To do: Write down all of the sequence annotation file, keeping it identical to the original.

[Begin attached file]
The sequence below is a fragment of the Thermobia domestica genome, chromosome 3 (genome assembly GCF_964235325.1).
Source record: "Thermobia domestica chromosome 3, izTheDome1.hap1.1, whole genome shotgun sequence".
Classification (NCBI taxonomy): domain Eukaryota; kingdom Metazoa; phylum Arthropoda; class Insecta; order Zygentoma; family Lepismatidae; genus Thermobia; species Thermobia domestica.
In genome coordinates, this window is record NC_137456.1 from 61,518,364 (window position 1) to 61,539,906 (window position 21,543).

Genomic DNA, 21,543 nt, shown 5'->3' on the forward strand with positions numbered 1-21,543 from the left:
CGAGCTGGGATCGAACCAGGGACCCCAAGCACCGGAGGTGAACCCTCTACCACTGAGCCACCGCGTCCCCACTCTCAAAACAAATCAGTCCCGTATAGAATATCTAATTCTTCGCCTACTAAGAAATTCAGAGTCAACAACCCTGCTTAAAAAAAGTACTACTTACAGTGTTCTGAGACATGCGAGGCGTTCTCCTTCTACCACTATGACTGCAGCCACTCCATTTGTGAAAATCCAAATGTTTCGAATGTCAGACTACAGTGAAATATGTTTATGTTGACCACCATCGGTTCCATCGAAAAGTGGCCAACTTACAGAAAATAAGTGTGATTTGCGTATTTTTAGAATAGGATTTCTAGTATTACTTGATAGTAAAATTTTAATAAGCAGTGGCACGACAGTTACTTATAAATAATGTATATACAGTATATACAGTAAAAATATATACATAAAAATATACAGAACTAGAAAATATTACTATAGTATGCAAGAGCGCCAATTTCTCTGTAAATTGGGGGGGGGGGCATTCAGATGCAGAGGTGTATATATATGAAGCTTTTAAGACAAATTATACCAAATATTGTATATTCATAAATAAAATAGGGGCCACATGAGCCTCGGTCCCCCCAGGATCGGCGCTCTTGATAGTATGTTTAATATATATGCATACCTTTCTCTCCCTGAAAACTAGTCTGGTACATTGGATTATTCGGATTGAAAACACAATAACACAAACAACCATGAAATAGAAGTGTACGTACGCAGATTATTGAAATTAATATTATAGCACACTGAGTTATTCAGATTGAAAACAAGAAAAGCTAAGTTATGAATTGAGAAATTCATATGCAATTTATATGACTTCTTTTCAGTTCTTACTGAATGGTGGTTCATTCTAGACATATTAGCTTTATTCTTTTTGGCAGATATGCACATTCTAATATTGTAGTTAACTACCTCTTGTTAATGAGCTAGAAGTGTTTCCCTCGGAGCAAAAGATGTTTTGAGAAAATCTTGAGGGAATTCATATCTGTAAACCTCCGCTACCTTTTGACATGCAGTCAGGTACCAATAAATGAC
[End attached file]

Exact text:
The sequence below is a fragment of the Thermobia domestica genome, chromosome 3 (genome assembly GCF_964235325.1).
Source record: "Thermobia domestica chromosome 3, izTheDome1.hap1.1, whole genome shotgun sequence".
Classification (NCBI taxonomy): domain Eukaryota; kingdom Metazoa; phylum Arthropoda; class Insecta; order Zygentoma; family Lepismatidae; genus Thermobia; species Thermobia domestica.
In genome coordinates, this window is record NC_137456.1 from 61,518,364 (window position 1) to 61,539,906 (window position 21,543).

Genomic DNA, 21,543 nt, shown 5'->3' on the forward strand with positions numbered 1-21,543 from the left:
CGAGCTGGGATCGAACCAGGGACCCCAAGCACCGGAGGTGAACCCTCTACCACTGAGCCACCGCGTCCCCACTCTCAAAACAAATCAGTCCCGTATAGAATATCTAATTCTTCGCCTACTAAGAAATTCAGAGTCAACAACCCTGCTTAAAAAAAGTACTACTTACAGTGTTCTGAGACATGCGAGGCGTTCTCCTTCTACCACTATGACTGCAGCCACTCCATTTGTGAAAATCCAAATGTTTCGAATGTCAGACTACAGTGAAATATGTTTATGTTGACCACCATCGGTTCCATCGAAAAGTGGCCAACTTACAGAAAATAAGTGTGATTTGCGTATTTTTAGAATAGGATTTCTAGTATTACTTGATAGTAAAATTTTAATAAGCAGTGGCACGACAGTTACTTATAAATAATGTATATACAGTATATACAGTAAAAATATATACATAAAAATATACAGAACTAGAAAATATTACTATAGTATGCAAGAGCGCCAATTTCTCTGTAAATTGGGGGGGGGGGCATTCAGATGCAGAGGTGTATATATATGAAGCTTTTAAGACAAATTATACCAAATATTGTATATTCATAAATAAAATAGGGGCCACATGAGCCTCGGTCCCCCCAGGATCGGCGCTCTTGATAGTATGTTTAATATATATGCATACCTTTCTCTCCCTGAAAACTAGTCTGGTACATTGGATTATTCGGATTGAAAACACAATAACACAAACAACCATGAAATAGAAGTGTACGTACGCAGATTATTGAAATTAATATTATAGCACACTGAGTTATTCAGATTGAAAACAAGAAAAGCTAAGTTATGAATTGAGAAATTCATATGCAATTTATATGACTTCTTTTCAGTTCTTACTGAATGGTGGTTCATTCTAGACATATTAGCTTTATTCTTTTTGGCAGATATGCACATTCTAATATTGTAGTTAACTACCTCTTGTTAATGAGCTAGAAGTGTTTCCCTCGGAGCAAAAGATGTTTTGAGAAAATCTTGAGGGAATTCATATCTGTAAACCTCCGCTACCTTTTGACATGCAGTCAGGTACCAATAAATGAC